Take It From The Top

Nathan Sports pros weigh in on how to make the most of your spring training

It's not always easy to navigate the world of race preparation, especially if you're new to running. While you may have your race date circled on your calendar and a spreadsheet of workouts you plan to tackle over the next several months, there are so many key training tips (like nutrition or resting for example) that may go unnoticed.

Thanks to our team of elite runners and triathletes, we've compiled an extensive list of sage training tips the speedsters themselves have learned along the way. And you don't have to be elite to benefit. These tips are universally applicable and, above all, important:

REST DAYS: The most important day on the calendar and also the most overlooked.

Rest days should not be overlooked. I take a full rest day about once a week. It's a chance for the body--and mind--to heal, regroup and refocus before getting after it again. It also offers an opportunity to catch up on life, friends and relationships, all of which can suffer during an intense training block."

-Rob Krar

THE LONG RUN: If you're preparing for an ultra, the long run is key.

For those training for 50- to 100-mile races or for 24-hour or multi-day races, running back-to-back long runs (like 20 to 30 miles on Saturday followed by 20 to 30 miles on Sunday) is a great way to learn how to run when tired. I'll do these runs on about a 5 mile loop course so I can refuel with water and gels. It also helps in building my mental strength because sometimes its very easy to quit doing small loops.

-Jim Sweeney

LIVEN IT UP: Switch things up to heighten motivation.

I have a hard time keeping motivated if I do the same runs over and over to train. Whenever possible, I look for new routes. Even if I'm planning a run I have done a lot I try to find small detours along the way. This gives me something to look forward to on each run and keeps the adventure aspect (which I love about running) ever present.

-Jason Henrie

SET IT AND FORGET IT: Let your race-day nutrition be a no brainer.

Set an alarm to ring every 30-40 mins during an event to remind you to eat and/or drink then you don't have to remember. And practice ith hydration products before racing with them. Learning that you can't access your fuel during a race is a bummer.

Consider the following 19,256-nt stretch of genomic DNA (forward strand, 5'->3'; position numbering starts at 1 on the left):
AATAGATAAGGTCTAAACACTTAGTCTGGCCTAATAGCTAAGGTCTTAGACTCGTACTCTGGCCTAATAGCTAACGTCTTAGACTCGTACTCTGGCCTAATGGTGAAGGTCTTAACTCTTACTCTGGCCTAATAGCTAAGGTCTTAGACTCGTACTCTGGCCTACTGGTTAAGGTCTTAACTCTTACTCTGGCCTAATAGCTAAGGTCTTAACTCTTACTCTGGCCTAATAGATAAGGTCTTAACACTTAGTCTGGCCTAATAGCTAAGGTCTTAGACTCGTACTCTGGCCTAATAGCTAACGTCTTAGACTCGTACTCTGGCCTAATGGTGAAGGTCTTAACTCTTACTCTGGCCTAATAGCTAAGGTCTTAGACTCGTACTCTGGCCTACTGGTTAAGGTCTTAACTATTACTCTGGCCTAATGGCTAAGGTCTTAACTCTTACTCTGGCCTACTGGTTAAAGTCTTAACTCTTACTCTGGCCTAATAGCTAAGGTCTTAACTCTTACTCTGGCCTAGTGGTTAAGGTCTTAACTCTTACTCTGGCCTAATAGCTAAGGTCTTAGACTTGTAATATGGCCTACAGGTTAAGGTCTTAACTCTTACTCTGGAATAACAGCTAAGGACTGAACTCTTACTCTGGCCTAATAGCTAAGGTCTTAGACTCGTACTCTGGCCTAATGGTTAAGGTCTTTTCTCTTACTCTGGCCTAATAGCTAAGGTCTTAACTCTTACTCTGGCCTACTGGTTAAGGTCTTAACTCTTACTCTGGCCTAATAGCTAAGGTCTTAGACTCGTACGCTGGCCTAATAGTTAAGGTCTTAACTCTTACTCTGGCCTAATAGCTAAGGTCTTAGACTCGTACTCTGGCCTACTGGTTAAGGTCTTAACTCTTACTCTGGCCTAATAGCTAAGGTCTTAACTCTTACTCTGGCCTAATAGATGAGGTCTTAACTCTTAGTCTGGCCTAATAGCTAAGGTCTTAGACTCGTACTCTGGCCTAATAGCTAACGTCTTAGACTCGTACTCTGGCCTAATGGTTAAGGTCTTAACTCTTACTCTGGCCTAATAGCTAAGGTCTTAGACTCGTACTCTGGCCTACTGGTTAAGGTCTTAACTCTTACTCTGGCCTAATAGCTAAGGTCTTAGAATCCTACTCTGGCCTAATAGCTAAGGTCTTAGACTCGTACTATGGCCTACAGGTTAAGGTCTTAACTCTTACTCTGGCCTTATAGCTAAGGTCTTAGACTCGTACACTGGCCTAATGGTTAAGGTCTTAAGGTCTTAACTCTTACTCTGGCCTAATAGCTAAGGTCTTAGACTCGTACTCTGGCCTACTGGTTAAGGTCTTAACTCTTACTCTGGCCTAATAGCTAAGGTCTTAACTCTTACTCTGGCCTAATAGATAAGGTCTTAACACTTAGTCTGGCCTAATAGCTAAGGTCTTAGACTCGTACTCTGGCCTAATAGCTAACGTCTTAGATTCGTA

- Michael Wardian

PLAN AHEAD to help stay committed.

Commit to a run the night before. It can be tough to get up and out the door in the morning but I find that mentally committing to a morning run the day prior ensures that I get my miles in rather than taking an unnecessary day off.

-Eric Senseman

IT'S ALL IN THE DETAILS, so pay attention to the little things.

Don't forget about the little things ... they make a big difference. Stretching - I stretch for 20 min each day after my workout (when my muscles are warm and supple). Eating - listen to your cravings in moderation and be sure to replenish your muscles with 20 grams of protein within an hour of working out (within 30 min is even better). Sleep - the most underrated part of health and fitness is getting enough sleep. Aim for 9-10 hours a night if you can swing it, the more the better.

-Andy Potts

FOOD IS FUEL, so pay attention to how you use it.

Nutrition is important for optimal performance and recovery. Eat to run, not run to eat. Give your body what it needs and don't stress about it too much. Nutrition is simple- eat all nutrients and vary the foods you consume.

-Stephanie Howe

SET GOALS and work to make them happen.

Every ultrarunner [or runner] should create a yearly plan that include your goals for the year. List them all. They could be training goals, racing goals or simply checking out a trail or doing an adventure run (like running up Half Dome or visiting a section of the Appalachian Trail) you've never seen before. It's easy to get side-tracked or too busy in a year to schedule the fun stuff. If you've blocked out all that you wish to accomplish before the calendar fills you'll ensure to do and see all the places and events you want.

-Ian Torrence

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